4
$\begingroup$

Let $S\subset R^3$ be a regular surface homeomorphic to a sphere. Let $\alpha\subset S $ be a simple closed geodesic in S,let A and B be a regions of S which have $\alpha$ as a common boundary. Let N:$S->S^2$ be the Gauss map of S. prove that N(A) and N(B) have the same area.

My thoughts: I think I need to use Gauss-Bonnet theorem,since the curve $\alpha$ can be mapped into a sphere,and the mapped the curve should be smooth(But I am not sure whether it is still geodesic),so use Gauss-Bonnet Theorem, we have $$\iint_{N(A)}Kds+\int_{0}^lk_{g}ds=2\pi X(s)$$,where X(s) is the Euler-poincare characteristic of a regular surface. if the geodesic curvature $k_{g}$=0,I can know that the area of N(A) should be $2\pi$,since the Gaussian curvature k=1 in the unit sphere,but I have no idea whether the geodesic curve in the original surface is still be geodesic in the sphere. Any help?

$\endgroup$
1
  • $\begingroup$ the mapped geodesic curve should be still closed in the sphere,so it can divide the surface of the sphere into two parts,but not sure whether it is still geodesic? $\endgroup$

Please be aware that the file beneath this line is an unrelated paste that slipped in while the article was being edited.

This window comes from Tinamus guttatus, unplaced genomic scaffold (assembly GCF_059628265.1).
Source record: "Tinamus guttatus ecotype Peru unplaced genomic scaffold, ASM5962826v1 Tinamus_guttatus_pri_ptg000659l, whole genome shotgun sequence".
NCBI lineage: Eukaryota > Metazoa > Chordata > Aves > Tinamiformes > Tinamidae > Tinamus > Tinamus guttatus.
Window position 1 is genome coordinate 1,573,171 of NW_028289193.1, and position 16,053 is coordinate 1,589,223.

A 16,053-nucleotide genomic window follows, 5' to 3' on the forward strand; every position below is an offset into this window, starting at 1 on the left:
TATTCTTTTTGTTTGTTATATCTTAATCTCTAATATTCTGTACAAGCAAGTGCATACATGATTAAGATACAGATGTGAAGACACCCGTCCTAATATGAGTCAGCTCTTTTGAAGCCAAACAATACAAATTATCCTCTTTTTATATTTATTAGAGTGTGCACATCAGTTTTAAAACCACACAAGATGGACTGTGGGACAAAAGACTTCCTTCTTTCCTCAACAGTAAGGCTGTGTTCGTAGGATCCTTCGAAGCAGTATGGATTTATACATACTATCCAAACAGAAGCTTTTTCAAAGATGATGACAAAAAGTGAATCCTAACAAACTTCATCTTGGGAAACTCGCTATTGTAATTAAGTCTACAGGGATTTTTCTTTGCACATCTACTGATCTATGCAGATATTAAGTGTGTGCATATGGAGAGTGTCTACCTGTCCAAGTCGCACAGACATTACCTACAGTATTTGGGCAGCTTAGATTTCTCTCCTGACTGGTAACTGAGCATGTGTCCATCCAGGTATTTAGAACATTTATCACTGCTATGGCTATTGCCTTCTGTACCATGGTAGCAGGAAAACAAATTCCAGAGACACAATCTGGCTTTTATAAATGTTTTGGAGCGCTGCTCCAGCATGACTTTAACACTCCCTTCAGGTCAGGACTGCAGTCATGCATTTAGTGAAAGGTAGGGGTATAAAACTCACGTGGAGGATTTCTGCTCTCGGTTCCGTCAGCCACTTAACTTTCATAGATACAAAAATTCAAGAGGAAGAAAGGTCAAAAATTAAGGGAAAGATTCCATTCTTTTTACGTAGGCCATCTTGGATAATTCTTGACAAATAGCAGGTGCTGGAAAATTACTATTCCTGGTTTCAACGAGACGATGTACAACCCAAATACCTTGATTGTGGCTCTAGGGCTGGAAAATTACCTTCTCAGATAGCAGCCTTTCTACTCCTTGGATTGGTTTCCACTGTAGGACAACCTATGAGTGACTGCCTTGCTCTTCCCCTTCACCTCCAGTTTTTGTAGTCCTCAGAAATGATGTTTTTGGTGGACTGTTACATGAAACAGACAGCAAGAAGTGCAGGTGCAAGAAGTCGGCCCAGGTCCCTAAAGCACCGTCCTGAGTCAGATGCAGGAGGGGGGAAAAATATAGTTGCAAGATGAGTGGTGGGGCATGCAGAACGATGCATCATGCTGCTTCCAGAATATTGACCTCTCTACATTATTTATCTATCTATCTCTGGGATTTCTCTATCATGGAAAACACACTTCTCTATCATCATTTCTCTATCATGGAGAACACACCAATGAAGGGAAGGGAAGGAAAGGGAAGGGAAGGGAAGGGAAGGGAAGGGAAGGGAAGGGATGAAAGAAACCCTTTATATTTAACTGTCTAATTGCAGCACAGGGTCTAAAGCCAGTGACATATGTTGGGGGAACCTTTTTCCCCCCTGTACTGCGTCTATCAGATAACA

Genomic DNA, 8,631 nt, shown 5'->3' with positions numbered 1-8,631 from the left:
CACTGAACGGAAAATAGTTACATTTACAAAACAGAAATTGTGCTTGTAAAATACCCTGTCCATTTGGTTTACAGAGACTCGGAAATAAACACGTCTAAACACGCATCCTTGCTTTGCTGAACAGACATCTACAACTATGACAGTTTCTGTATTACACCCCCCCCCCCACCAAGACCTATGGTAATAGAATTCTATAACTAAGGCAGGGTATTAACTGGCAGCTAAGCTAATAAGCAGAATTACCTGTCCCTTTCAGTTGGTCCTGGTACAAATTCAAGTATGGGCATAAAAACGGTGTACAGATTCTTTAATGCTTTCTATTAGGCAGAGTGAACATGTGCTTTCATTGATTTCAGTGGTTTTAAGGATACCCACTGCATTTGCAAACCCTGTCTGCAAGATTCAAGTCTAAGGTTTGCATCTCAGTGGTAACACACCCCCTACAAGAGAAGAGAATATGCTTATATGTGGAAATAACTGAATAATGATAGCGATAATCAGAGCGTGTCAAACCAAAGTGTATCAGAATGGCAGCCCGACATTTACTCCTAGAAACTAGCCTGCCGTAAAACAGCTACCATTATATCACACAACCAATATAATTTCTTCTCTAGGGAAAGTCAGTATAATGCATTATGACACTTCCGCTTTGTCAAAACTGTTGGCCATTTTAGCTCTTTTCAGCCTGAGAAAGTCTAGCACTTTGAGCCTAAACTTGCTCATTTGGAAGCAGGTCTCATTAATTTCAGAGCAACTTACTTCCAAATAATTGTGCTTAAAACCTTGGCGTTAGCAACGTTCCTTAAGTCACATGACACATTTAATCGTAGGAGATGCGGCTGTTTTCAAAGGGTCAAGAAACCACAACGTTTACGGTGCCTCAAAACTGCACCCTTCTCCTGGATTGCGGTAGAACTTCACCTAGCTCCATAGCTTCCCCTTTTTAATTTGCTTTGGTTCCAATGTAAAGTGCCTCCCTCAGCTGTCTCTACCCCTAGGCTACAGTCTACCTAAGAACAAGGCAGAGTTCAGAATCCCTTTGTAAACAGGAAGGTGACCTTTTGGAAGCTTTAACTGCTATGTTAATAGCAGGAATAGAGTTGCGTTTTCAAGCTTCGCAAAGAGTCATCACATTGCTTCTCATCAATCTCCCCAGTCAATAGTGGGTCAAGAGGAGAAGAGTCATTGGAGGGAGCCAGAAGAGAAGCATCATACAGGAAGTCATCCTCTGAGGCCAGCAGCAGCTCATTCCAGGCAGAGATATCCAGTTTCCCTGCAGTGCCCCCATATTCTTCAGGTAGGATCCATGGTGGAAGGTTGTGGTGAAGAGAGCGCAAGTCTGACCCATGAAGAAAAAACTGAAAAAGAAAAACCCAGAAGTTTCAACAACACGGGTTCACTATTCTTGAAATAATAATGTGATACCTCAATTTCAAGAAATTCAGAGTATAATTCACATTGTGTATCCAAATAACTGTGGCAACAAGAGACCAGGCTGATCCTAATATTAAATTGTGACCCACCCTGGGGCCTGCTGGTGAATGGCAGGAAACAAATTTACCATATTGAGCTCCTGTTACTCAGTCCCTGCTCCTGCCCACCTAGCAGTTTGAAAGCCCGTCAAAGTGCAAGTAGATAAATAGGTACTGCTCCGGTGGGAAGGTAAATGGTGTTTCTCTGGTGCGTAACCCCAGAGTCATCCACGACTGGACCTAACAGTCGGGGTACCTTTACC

– user144600
    Apr 24, 2015 at 21:15

1 Answer 1

3
$\begingroup$

I suppose you need to assume that the Gauss curvature of $S$ is positive. In this case, $N$ is a diffeo from $S$ onto the sphere. Otherwise, you should define what area of $N(A)$ means.

In any case, if you use the Gauss-Bonnet theorem on $A$, then you obtain that $$ \int_A K=2\pi, $$ because the geodesic curvature of $\alpha$ vanishes, and the Euler characteristic of the disk $A$ is one.

On the other hand, $\int_A K$ is the spherical area of $A$ (that is, the area of $N(A)$ counting multiplicities). This can easily be seen using that $$ N_u\times N_v=K X_u\times X_v $$ for a local parameterization $X(u,v)$ of the surface. And integrating, $$ area(N(A))=\int_{N(A)} 1=\int_A |K|=2\pi. $$

Analogously, $area(N(B))=2\pi$.

Observe that, in general $N(\alpha)$ is not a geodesic.

$\endgroup$
1
  • $\begingroup$ Thanks, it is really helpful $\endgroup$
    – user144600
    Apr 24, 2015 at 23:42

Your Answer

By clicking “Post Your Answer”, you agree to our terms of service, privacy policy and cookie policy

Not the answer you're looking for? Browse other questions tagged or ask your own question.